What could a cucumber and cat video have to do with websites and bounce rates? More than you might think. Imagine your website browser is as contented as a cat with its kibble. They’ve entered their search term and the mouse hovers over your website. They click. Your page loads. Then suddenly there it is—the cucumber they didn’t expect. They’re gone.
What made your potential customer leap away as quickly as a jittery cat faced with an unexpected cucumber? There are several things that may send your visitors scurrying away. And unfortunately, unlike the curious cat, they’re not likely to return. You’ve got one chance to engage. So let’s shred that cucumber.
It just took too long.
Just as removing the cucumber before the cat sees it would prevent a reaction, making sure your pages load fast is essential to stopping the impatient bouncer. Aim for two seconds or less.
Speed things up by:
- Prioritizing information for mobile devices
- Ensuring your hosting service has the bandwidth to upload your site to your visitor FAST
- Sizing images so they download quickly
- Keeping total image count per page low
- Avoiding custom fonts users don’t have on their devices
A video began blaring at them.
If you want to see your visitors jump as high as one of these cucumber-fearing cats, just set your video to run automatically. For many, it’s an instant turnoff. Give you visitors a chance to discover that they’ve arrived where they wanted to be. Caption your video to entice the view. Don’t force it upon your visitors!
A popup blocked their first look.
Sharon Hurley Hall of The Daily Egg says, “A well-timed pop-up can increase conversions, getting more people signed up for your mailing list or your products and services.” There’s a major problem though. Most websites are so anxious to capture information they don’t wait for their visitor to grasp the value before their eyes.
It’s happened to you, hasn’t it? You’ve barely reached a website, and you’re looking at a popup that’s blocked all the content. If your visitor is one of those people who find this exceptionally irritating, expect a speedy exit. Earn trust before you put a ‘block-up’ before visitors.
They didn’t find what they expected.
Google works hard to not put any cucumbers in their skiddish cat’s paths. You should too. Make sure your ads and meta descriptions aren’t promising a different experience that the one your visitor’s going to find. And consider your domain name. One business discovered that its name kept bouncing people away at Halloween, which impacted search results for several months every year. The URL? Writingasaghost.com.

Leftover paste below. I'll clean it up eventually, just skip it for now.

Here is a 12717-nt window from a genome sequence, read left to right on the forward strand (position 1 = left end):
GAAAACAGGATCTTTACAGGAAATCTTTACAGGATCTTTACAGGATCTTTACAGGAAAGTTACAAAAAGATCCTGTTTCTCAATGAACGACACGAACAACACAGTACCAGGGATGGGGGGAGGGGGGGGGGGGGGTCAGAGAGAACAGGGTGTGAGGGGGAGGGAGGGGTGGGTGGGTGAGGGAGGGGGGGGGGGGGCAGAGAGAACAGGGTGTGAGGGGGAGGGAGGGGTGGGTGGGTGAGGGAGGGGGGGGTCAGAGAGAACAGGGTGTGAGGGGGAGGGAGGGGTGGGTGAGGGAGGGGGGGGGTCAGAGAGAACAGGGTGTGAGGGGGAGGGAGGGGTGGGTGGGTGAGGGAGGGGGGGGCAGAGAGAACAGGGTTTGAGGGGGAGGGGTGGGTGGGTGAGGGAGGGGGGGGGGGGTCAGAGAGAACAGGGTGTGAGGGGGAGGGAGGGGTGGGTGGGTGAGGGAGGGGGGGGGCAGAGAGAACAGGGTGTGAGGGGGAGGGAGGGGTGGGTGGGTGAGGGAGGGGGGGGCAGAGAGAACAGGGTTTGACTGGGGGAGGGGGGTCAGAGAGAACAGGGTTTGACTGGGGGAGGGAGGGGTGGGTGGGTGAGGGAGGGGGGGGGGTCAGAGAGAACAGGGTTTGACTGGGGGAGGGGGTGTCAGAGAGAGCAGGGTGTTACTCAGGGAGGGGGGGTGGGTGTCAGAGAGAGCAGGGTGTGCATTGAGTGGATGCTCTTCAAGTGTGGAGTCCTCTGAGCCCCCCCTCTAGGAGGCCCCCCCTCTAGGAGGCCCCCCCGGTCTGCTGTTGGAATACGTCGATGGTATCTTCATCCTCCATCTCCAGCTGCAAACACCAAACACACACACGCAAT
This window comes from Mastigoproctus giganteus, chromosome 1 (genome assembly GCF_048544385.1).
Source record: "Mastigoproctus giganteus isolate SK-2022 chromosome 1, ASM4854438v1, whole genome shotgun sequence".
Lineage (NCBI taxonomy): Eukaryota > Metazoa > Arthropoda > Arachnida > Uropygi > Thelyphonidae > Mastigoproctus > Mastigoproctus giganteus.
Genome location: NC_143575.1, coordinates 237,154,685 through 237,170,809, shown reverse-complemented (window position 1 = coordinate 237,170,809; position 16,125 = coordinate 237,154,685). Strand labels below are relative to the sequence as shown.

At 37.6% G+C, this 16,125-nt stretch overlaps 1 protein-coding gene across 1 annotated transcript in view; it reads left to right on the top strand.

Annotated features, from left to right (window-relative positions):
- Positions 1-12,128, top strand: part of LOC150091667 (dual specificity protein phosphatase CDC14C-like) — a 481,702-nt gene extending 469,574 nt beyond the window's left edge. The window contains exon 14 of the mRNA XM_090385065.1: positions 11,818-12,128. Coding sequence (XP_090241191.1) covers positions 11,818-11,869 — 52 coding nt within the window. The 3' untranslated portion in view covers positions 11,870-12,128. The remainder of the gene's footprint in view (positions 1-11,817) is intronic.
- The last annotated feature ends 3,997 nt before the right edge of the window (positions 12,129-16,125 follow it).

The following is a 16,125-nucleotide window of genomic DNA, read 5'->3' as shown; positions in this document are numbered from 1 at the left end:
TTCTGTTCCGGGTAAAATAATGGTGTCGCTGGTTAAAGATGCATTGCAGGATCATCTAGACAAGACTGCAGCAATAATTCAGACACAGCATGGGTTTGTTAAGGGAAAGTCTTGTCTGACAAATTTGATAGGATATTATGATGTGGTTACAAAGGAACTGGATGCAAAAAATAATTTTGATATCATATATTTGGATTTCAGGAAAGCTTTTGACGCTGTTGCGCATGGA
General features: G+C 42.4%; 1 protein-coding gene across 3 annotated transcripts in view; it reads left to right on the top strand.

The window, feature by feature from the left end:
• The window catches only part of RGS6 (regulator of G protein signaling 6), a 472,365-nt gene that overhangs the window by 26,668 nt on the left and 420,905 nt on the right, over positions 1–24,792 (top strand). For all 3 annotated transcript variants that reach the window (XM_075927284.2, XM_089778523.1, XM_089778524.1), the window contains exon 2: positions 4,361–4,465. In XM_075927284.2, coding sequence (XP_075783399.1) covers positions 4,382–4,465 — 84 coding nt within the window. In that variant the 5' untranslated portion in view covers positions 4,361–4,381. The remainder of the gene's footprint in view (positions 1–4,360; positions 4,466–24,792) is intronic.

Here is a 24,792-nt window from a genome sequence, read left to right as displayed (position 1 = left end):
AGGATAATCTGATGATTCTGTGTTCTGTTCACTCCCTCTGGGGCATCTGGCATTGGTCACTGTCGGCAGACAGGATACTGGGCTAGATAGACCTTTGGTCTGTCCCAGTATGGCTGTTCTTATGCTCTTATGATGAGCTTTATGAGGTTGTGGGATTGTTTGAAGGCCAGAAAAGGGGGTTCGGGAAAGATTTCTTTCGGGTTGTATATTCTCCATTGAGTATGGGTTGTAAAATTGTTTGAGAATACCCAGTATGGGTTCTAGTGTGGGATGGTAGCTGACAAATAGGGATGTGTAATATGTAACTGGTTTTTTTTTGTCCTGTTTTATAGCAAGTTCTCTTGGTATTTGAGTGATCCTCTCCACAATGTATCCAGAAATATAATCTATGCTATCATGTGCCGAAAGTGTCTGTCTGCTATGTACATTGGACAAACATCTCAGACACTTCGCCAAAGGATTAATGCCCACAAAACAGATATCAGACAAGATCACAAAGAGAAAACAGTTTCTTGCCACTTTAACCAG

- Focus content to match carefully crafted meta descriptions and targeted keywords. You want to be sure you’re attracting the right people.
- Write ads that deliver on their promise. For example, if you advertise a service, make sure the page the ad links to is focused on that service.
- Make sure every page focuses on a specific experience and contains content matching that experience. Selling flowers? A page of vases isn’t going to hold your visitor.
- Align your keywords and your ads with the mission of the page you’re sending potential customers to.
It took too long to figure it out.
Just like a cat who sniffs to see if it’s safe, website visitors like to scan content to ensure they’re comfortable with your website. They want to grasp the situation fast. So headlines and subheadings are essential. A few carefully placed pictures help as well.
The ability to evaluate the situation is especially important on mobile devices. Make sure your site is responsive.
Ensure there are calls to action and a shopping cart that’s easy to find. Just be sure you don’t pack too many buttons and links onto a page. It shouldn’t take but a moment to figure out what the right action is.
The site was too egocentric.
Many a cat owner has wondered if their cat cares about anyone but themselves. Don’t wonder about your visitors. Accept their attitude from the moment they click is, “What’s in it for me?” Focus on answering that question. Hall says:
“Remember that your website visitors are searching for outcomes. If your website doesn’t instantly give them the sense that they are moving toward the outcome, they will bounce.
“The navigation, design, content and calls-to-action must all work together to communicate that you offer what they are looking for.
“Instantly communicate your value to your site visitors.” 
The page went on too long without a call to action.
This is a common problem with sales pages. If the content is engaging enough to secure a scroll, then there should be a call to action just below or at the bottom of a computer screen. Mobile users expect to scroll longer.
It’s not as bad as you think.
Unfortunately, Google is not much smarter than the cat when it comes to its bounce-rate cucumber. The Google Analytics script assumes that someone who doesn’t take action on a page has bounced. This means a visitor may read your entire page without making a decision. Did you engage with that visitor? Could they have loved what they found? Yes. Did they truly bounce away? No. They just failed to take further action.
That’s a separate issue—conversion.
Rob Beirne of Moz recommends that bounce rates should be adjusted. He recommends setting up a trigger to tell Google not to count a visitor as a bouncer if they’ve stayed on a page for a certain length of time. “By defining a time limit after which you can consider a user to be ‘engaged,’ that user would no longer count as a bounce, and you’d get a more accurate idea of whether they found what they were looking for.”
If you’ve evaluated your pages for the issues covered in this article and still seem to have too high a bounce rate, consider visiting Moz to get the tweaked Google Analytics code.  It could tell you that you’re not scaring the cats after all. Meanwhile, enjoy a good laugh as you watch the Cucumber and Cat Video.